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April 4, 2019, 10:38 a.m.

Smart speakers are on the rise. Will news grow with them?

“Forming a relationship with people on their speakers in the kitchen may make it easier to form a relationship with them on their headphones and in their cars.”

This piece is from our sister publication Nieman Reports.

On midterm election night last year, NPR carried out its usual live coverage, coordinating stories from its reporters and from member stations across the country. Most of the audience followed along via these stations’ broadcast signals.

But those not listening to the radio could get updates, too, by asking Amazon’s voice assistant Alexa for an update on election news from the NPR One app. The response to this request was a short report with the latest news.

“Obviously, there are people that are going to be just glued to election returns,” says Tamar Charney, managing director of personalization and curation at NPR. “But we also know there’s a lot of other people who have a lot of other things going on in their life. They’re dealing with their kids, they’re getting ready for the next day, but they may still want to be able to be plugged in.”

The goal of the Alexa offering was to test two hypotheses: Would listeners find an option like this useful? And could NPR give it to them?

The answer to the second question was yes: A staff worked until about 3 in the morning to make updates available twice an hour.

But as to the first question, whether listeners would find it useful — it’s not clear how many found it at all. NPR won’t say how many people tried listening to the news this way, but, then again, the original commercial radio news broadcast in 1920 didn’t draw a massive audience either. “It was our first time trying this out and it was successful because we developed a workflow and best practices for election night so that we are ready for the volume of listeners we will get in the presidential elections in 2020,” Charney says.1

At least 21 percent of Americans own a voice-activated smart speaker — Amazon’s Echo is the most popular, while Google, Apple and other tech companies make such devices, too. And sales are climbing: In 2017, only 7 percent of Americans owned smart speakers. Meanwhile, radio ownership and social media use are dropping. The speakers and the artificial intelligence that powers them can replace or augment the functions of a radio or phone. By voice, users can ask their smart speaker assistants to play music, find recipes, set timers, or answer basic questions.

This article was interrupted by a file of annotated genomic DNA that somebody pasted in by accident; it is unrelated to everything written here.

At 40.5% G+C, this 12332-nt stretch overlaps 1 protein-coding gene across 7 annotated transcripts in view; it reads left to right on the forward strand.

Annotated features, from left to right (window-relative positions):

Users can also ask for news. And this simple request has the potential to challenge the foundations of radio, turning broadcasts into conversations, changing the stories people hear, and creating individualized streams of information.

Smart assistants have long been a feature on mobile phones, but with smart speakers proliferating in homes and the technology coming pre-installed in cars, voice is pushing to the final corners of consumers’ connected lives, creating new habits and leading users to rethink how they interact with their devices. And news outlets are racing to find a place on the platform. “If [voice] does become an ever more dominant interface, then it will probably have quite profound effects on the way that information and content is consumed,” says Mukul Devichand, executive editor of voice and AI for the BBC.

For many publishers, there’s not much question if voice will grow. The question is whether news will grow with it.

3D composite image of an owl and an Apple HomePod by Emre Zorer and Mehmet Turan used under a Creative Commons license.

  1. Disclosure: While reporting this story, I was on the staff of the show “1A,” which is distributed by NPR and produced by member station WAMU. I am now a senior editor at the station. []
POSTED     April 4, 2019, 10:38 a.m.
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